new-york

Dan Christensen

Andre Emmerich uptown

Dan Christensen, at Andre Emmerich’s uptown gallery, spreads his Rococo tints with a squeegee into slick flat swipes that run the length of the canvas but bend in their repetitive curves like the regular but wavering overlapping trails of an ice-scraper on a hockey court. These vertical paintings relate very closely to works by Olitski, but the comparison is generally on the order of a weak Soulages to a strong Kline, and given the initial delicacy of the Olitskis in question, a certain flabbiness results.

Christensen’s stroke is by nature continuous and necessitates virtuosity, since a severe discontinuity would be disruptive. The stretcher asserts itself in an ideal way, for the long, sluiced strokes involve a discrete beginning, end, and repetition or follow-through. But it is also a material limit, especially when it exposes itself under the pressure of the squeegee. (David Diao has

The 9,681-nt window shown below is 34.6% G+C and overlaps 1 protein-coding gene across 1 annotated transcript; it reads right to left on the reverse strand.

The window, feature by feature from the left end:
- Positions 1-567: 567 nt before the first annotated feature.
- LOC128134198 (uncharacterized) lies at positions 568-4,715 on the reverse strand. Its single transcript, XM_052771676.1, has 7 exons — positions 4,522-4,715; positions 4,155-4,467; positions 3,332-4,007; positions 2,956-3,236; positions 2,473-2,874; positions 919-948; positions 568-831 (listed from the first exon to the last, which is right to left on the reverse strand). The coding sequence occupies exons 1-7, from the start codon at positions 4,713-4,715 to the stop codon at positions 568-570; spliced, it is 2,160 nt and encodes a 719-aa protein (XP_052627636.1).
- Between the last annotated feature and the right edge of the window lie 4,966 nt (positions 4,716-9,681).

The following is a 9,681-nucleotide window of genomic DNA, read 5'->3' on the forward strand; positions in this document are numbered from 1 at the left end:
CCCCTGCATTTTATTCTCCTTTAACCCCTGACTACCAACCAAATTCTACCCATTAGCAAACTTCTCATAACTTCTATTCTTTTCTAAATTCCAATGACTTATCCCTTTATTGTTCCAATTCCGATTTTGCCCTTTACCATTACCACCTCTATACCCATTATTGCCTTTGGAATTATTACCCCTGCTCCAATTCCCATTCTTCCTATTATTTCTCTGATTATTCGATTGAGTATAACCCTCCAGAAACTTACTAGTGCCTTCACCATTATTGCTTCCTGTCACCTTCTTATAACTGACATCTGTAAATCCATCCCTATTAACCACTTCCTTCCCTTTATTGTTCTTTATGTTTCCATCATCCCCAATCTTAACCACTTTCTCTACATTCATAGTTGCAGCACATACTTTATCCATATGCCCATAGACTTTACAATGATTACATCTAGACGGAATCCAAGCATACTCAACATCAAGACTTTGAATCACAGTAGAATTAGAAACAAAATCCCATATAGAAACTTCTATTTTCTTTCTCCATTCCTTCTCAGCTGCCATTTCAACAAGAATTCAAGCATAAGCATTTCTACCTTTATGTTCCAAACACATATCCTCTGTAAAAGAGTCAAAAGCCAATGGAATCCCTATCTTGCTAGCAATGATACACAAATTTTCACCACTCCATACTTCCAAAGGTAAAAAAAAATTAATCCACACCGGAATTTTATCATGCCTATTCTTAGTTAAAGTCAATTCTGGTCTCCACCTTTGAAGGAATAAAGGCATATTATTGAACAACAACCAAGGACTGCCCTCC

Sign-in to keep reading

Artforum print subscribers have full access to this article. If you are a subscriber, sign in below.

Not registered for artforum.com? Register here.

SUBSCRIBE NOW for only $50 a year—65% off the newsstand price—and get the print magazine plus full online access to this issue and our archive.*

Order the ONLINE EDITION for $5.99.

* This rate applies to U.S. domestic subscriptions.